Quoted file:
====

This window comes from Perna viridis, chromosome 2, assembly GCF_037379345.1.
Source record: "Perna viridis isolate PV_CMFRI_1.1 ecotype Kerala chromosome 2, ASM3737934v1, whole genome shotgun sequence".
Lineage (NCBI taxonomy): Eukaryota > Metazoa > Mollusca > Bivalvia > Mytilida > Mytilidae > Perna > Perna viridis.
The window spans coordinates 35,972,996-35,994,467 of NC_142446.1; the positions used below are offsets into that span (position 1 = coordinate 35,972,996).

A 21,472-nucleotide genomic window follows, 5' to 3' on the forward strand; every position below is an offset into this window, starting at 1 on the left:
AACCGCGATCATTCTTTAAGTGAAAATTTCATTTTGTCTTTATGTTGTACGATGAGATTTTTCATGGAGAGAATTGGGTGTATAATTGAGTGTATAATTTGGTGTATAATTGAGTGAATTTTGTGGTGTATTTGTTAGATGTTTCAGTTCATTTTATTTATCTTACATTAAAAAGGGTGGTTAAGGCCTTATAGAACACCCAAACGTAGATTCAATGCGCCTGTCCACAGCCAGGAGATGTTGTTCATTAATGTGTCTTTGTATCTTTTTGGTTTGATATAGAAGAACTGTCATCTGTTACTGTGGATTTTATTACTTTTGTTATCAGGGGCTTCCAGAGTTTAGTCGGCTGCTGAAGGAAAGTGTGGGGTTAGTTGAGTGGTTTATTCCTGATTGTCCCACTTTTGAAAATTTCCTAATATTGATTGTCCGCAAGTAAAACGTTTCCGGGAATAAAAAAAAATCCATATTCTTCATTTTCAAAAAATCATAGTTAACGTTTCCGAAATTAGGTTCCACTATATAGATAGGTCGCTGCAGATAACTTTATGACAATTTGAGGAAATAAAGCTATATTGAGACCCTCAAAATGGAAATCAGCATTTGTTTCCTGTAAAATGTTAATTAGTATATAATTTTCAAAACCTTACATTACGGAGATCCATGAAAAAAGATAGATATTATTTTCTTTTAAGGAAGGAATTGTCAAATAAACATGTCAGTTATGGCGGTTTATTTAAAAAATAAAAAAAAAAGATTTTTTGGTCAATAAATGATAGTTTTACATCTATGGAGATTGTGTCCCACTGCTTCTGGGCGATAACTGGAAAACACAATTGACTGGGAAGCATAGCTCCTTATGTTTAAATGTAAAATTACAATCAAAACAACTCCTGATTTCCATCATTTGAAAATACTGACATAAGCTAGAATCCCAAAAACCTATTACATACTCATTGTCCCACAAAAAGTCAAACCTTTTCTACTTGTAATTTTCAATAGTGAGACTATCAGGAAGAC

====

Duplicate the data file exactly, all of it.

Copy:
This window comes from Perna viridis, chromosome 2, assembly GCF_037379345.1.
Source record: "Perna viridis isolate PV_CMFRI_1.1 ecotype Kerala chromosome 2, ASM3737934v1, whole genome shotgun sequence".
Lineage (NCBI taxonomy): Eukaryota > Metazoa > Mollusca > Bivalvia > Mytilida > Mytilidae > Perna > Perna viridis.
The window spans coordinates 35,972,996-35,994,467 of NC_142446.1; the positions used below are offsets into that span (position 1 = coordinate 35,972,996).

A 21,472-nucleotide genomic window follows, 5' to 3' on the forward strand; every position below is an offset into this window, starting at 1 on the left:
AACCGCGATCATTCTTTAAGTGAAAATTTCATTTTGTCTTTATGTTGTACGATGAGATTTTTCATGGAGAGAATTGGGTGTATAATTGAGTGTATAATTTGGTGTATAATTGAGTGAATTTTGTGGTGTATTTGTTAGATGTTTCAGTTCATTTTATTTATCTTACATTAAAAAGGGTGGTTAAGGCCTTATAGAACACCCAAACGTAGATTCAATGCGCCTGTCCACAGCCAGGAGATGTTGTTCATTAATGTGTCTTTGTATCTTTTTGGTTTGATATAGAAGAACTGTCATCTGTTACTGTGGATTTTATTACTTTTGTTATCAGGGGCTTCCAGAGTTTAGTCGGCTGCTGAAGGAAAGTGTGGGGTTAGTTGAGTGGTTTATTCCTGATTGTCCCACTTTTGAAAATTTCCTAATATTGATTGTCCGCAAGTAAAACGTTTCCGGGAATAAAAAAAAATCCATATTCTTCATTTTCAAAAAATCATAGTTAACGTTTCCGAAATTAGGTTCCACTATATAGATAGGTCGCTGCAGATAACTTTATGACAATTTGAGGAAATAAAGCTATATTGAGACCCTCAAAATGGAAATCAGCATTTGTTTCCTGTAAAATGTTAATTAGTATATAATTTTCAAAACCTTACATTACGGAGATCCATGAAAAAAGATAGATATTATTTTCTTTTAAGGAAGGAATTGTCAAATAAACATGTCAGTTATGGCGGTTTATTTAAAAAATAAAAAAAAAAGATTTTTTGGTCAATAAATGATAGTTTTACATCTATGGAGATTGTGTCCCACTGCTTCTGGGCGATAACTGGAAAACACAATTGACTGGGAAGCATAGCTCCTTATGTTTAAATGTAAAATTACAATCAAAACAACTCCTGATTTCCATCATTTGAAAATACTGACATAAGCTAGAATCCCAAAAACCTATTACATACTCATTGTCCCACAAAAAGTCAAACCTTTTCTACTTGTAATTTTCAATAGTGAGACTATCAGGAAGAC